1. To gather for a formal or social discussion; to hold a meeting.
      • At half-past nine on this Saturday evening, the parlour of the Salutation Inn, High Holborn, contained most of its customary visitors. [] In former days every tavern of repute kept such a room for its own select circle, a club, or society, of habitués, who met every evening, for a pipe and a cheerful glass.
    2. To come together in conflict.
    3. (sports) To play a match.
  3. To make physical or perceptual contact.
    1. To converge and finally touch or intersect.
      • Captain Edward Carlisle, soldier as he was, martinet as he was, felt a curious sensation of helplessness seize upon him as he met her steady gaze, her alluring smile; he could not tell what this prisoner might do.
    2. To touch or hit something while moving.
    3. To adjoin, be physically touching.
    4. (transitive) To respond to (an argument etc.) with something equally convincing; to refute.
      He met every objection to the trip with another reason I should go.
  4. To satisfy; to comply with.
  5. (intransitive) To balance or come out correct.
    • 1967, Northern Ireland. Parliament. House of Commons, Parliamentary Debates (Hansard) House of Commons Official Report
      In this instance he has chosen an accountant. I suppose that it will be possible for an accountant to make the figures meet.
  6. To perceive; to come to a knowledge of; to have personal acquaintance with; to experience; to suffer.
  7. To be mixed with, to be combined with aspects of.
    • 1991, Stephen Fry, The Liar, p. 28:
      ‘I’m planning a sort of fabliau comparing this place with a fascist state,’ said Sampson, ‘sort of Animal Farm meets Arturo Ui…’
Usage notes

In the sense “come face to face with someone by arrangement”, meet is sometimes used with the preposition with. Nonetheless, some state that as a transitive verb in the context “to come together by chance or arrangement”, meet (as in meet (someone)) does not require a preposition between verb and object; the phrase meet with (someone) is deemed incorrect. See also meet with.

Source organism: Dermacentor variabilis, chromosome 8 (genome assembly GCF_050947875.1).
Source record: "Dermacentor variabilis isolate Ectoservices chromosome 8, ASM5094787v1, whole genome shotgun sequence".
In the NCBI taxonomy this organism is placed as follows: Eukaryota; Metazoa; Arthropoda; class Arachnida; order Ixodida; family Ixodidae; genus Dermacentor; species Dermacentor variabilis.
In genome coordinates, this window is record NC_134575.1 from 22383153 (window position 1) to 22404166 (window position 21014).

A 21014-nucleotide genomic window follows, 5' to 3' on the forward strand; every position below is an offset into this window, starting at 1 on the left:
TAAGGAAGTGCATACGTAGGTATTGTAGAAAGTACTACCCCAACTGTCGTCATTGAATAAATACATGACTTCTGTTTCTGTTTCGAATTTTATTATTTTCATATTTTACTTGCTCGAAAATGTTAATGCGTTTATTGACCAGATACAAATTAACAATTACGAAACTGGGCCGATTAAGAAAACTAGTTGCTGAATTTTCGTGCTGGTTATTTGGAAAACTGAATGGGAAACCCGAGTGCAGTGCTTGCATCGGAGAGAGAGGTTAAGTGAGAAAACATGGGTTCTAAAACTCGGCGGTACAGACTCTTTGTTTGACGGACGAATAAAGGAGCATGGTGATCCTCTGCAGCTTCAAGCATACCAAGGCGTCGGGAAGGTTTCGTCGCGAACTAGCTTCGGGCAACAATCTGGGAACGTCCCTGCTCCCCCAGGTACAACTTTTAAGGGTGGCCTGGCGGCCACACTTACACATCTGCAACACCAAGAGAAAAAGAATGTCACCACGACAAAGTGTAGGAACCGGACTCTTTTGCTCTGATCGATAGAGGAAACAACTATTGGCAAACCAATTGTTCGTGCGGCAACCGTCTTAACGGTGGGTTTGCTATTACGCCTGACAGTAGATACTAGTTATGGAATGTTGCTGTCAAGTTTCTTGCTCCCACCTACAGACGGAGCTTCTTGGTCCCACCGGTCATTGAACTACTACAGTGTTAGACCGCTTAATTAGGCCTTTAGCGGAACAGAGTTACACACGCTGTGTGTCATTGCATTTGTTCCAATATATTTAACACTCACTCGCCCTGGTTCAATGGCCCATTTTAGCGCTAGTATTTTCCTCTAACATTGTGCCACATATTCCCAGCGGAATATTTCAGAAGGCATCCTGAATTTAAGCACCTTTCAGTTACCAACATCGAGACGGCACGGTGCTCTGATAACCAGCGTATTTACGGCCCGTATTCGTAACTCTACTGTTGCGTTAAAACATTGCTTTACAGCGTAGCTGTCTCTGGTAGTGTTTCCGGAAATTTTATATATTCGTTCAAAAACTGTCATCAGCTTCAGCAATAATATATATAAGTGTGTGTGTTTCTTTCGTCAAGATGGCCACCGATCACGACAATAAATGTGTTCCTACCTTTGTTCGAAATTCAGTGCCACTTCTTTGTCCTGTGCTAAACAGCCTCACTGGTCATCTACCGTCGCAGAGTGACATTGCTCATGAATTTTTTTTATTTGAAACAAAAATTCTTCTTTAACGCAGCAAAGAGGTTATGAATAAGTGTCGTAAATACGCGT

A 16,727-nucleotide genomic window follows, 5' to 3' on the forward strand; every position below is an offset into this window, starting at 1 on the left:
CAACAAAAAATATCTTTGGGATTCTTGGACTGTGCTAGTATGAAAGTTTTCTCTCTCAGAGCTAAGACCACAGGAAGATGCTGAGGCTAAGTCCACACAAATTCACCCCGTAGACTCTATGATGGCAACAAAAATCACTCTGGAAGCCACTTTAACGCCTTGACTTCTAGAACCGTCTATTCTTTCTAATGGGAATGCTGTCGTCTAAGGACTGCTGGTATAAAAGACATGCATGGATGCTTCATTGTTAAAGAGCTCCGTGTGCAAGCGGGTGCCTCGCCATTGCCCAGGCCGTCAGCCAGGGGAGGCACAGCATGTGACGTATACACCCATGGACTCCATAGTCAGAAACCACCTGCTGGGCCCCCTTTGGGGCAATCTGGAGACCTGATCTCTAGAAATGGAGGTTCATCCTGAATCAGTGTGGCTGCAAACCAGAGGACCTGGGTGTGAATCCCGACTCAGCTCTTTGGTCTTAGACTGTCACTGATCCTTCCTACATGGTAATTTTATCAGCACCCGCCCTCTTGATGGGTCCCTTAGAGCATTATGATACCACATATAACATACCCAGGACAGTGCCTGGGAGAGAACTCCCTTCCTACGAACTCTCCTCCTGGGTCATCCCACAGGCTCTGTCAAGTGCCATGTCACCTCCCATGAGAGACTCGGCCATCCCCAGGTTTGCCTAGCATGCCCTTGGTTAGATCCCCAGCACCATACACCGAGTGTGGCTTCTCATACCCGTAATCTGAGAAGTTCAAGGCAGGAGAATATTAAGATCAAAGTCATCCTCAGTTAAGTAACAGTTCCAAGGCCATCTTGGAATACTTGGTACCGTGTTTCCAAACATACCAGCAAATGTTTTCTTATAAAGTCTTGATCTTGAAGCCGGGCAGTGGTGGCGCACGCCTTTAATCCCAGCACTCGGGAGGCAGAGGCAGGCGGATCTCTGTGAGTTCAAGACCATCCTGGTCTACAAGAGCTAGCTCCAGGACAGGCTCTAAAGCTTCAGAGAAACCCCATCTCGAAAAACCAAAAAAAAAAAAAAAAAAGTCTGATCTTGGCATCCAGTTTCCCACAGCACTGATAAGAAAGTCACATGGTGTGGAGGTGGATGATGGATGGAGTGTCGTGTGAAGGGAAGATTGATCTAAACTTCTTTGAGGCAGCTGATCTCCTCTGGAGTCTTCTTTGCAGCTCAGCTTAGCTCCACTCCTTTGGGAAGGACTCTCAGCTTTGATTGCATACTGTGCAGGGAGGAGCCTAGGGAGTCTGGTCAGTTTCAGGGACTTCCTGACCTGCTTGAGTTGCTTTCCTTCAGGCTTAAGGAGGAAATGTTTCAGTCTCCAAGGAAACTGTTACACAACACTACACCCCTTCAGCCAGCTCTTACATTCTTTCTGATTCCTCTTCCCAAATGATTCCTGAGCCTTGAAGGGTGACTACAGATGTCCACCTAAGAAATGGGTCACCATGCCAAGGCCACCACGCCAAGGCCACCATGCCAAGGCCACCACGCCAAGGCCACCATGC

Derived terms
Translations

Noun

meet (plural meets)

  1. (sports) A sports competition, especially for track and field or swimming.
  2. (hunting) A gathering of riders, horses and hounds for foxhunting; a field meet for hunting.
  3. (rail transport) A meeting of two trains in opposite directions on a single track, when one is put into a siding to let the other cross.
    Antonym: pass
  4. (informal) A meeting.
  5. (algebra) The greatest lower bound, an operation between pairs of elements in a lattice, denoted by the symbol ∧.
    Antonym: join
Derived terms

Etymology 2

From Middle English mete, imete, from Old English ġemǣte (suitable, having the same measurements), from the Proto-Germanic *gamētijaz, *mētiz (reasonable; estimable) (cognate with Dutch meten (measure), German gemäß (suitable) etc.), itself from collective prefix *ga- + Proto-Indo-European *med- (to measure).

Alternative forms

  • mete (obsolete)

Adjective

meet (comparative meeter, superlative meetest)

  1. (archaic) Suitable; right; proper.
Derived terms
  • meetly
  • meetness
  • unmeet
  • helpmeet
Translations

References

  • Douglas Harper (2001–2021), “meet”, in Online Etymology Dictionary.
  • meet at OneLook Dictionary Search

Anagrams

  • Teme, etem, mete, teem, teme

Dutch

Pronunciation

  • IPA(key): /meːt/
  • Hyphenation: meet
  • Rhymes: -eːt

Etymology 1

From Latin mēta.

Noun

meet f (plural meten, diminutive meetje n)

  1. The finish line in a competition

Etymology 2

Verb

meet

  1. first-, second- and third-person singular present indicative of meten
  2. imperative of meten

Anagrams

  • mete

Latin

Verb

meet

  1. third-person singular present active subjunctive of meō

Middle English

Noun

meet

  1. Alternative form of mete (food)